Linked by Howard Fosdick on Thu 6th Dec 2012 05:26 UTC
OSNews, Generic OSes With computers now shipping with UEFI Secure Boot enabled, users of any OS other than Windows 8 will want to know how to circumvent it. Jesse Smith of DistroWatch tells how he did it here. The Linux Foundation describes its approach here. If you want to boot an OS other than Windows 8, you'll want to figure this out before you buy that new computer.
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RE[2]: Fedora Shim
by ssokolow on Thu 6th Dec 2012 18:10 UTC in reply to "RE: Fedora Shim"
ssokolow
Member since:
2010-01-21

Does this mean that,
if using Windows Signature,
and BIOS activate the network,
then Microsoft could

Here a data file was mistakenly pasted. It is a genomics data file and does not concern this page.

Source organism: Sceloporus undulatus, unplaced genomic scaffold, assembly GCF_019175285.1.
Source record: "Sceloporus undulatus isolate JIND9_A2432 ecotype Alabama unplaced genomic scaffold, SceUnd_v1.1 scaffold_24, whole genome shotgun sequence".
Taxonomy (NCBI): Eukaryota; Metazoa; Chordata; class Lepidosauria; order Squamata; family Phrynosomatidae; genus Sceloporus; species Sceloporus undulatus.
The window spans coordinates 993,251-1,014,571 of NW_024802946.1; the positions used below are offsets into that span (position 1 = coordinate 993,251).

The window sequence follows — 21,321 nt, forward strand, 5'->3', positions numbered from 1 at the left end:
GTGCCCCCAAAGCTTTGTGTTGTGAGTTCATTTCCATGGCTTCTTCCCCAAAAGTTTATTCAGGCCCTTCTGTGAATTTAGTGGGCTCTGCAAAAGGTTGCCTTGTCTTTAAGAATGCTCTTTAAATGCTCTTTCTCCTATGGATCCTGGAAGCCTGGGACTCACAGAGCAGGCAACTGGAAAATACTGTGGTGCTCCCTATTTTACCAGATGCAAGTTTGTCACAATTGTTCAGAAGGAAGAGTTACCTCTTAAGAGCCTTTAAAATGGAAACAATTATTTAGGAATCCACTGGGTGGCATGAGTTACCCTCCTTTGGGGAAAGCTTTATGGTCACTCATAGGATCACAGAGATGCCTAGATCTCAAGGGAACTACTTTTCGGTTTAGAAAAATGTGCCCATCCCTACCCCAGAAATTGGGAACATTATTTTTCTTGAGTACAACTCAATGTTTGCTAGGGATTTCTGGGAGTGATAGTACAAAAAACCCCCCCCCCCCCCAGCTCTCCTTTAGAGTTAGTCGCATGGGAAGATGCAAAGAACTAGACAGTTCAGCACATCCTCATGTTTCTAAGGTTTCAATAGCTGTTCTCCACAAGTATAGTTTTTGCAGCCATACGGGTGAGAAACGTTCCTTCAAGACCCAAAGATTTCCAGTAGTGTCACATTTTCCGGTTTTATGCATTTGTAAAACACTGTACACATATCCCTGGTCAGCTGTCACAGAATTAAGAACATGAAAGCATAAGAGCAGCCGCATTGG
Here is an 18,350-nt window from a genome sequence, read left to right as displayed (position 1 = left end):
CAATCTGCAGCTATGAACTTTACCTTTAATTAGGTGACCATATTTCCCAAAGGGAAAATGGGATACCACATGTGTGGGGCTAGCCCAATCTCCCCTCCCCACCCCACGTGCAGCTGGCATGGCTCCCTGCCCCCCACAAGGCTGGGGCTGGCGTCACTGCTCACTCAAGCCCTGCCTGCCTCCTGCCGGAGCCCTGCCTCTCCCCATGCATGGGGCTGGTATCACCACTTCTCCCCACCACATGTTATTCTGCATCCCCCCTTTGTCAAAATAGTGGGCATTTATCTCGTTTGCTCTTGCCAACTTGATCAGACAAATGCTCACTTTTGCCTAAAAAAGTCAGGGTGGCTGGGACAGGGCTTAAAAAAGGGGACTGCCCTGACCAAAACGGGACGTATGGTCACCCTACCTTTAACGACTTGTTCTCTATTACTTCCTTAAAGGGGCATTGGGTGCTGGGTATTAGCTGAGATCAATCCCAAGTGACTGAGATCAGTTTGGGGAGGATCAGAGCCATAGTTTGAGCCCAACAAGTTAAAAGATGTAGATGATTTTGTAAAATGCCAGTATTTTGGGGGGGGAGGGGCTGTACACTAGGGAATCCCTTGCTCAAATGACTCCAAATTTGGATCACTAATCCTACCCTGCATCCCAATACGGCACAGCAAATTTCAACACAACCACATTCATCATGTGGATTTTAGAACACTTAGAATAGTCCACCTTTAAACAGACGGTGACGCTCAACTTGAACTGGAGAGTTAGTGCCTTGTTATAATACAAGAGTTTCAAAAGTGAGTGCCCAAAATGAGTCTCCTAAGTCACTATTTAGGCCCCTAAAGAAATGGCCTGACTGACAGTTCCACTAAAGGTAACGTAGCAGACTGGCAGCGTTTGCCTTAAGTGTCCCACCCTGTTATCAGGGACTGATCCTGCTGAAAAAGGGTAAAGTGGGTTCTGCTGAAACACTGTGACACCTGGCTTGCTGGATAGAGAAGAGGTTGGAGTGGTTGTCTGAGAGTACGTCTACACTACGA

play with my linux?

I know that UEFI is about identity;
The first in the stack "owns" the stack.

But, could it be that
the BIOS designer,
-the non writable part of the BIOS-
is the real "owner" of the stack?


Looks that way.

http://mjg59.dreamwidth.org/11235.html

Also, the reference UEFI implementation most motherboard builders are using is demonstrably buggy and at least as complex as your average OS kernel.

https://www.youtube.com/watch?v=V2aq5M3Q76U

One of the reasons I'll probably be trying to source BIOS-based motherboards for as long as possible and, when that's no longer an option, I'll try to source something known to support reflashing with CoreBoot so I can prune it down to the minimum amount of code needed to boot Linux.

http://www.coreboot.org/

On the plus side, it does mean plenty of room for rooting the UEFI itself which could really put some egg on Microsoft's face.

(I'm sort of hoping that UEFI rootkits make such a mess of things that Microsoft is forced to backpedal on this idiotic "kernel-sized, under-tested, buggy firmware blob" idea)

Reply Parent Score: 4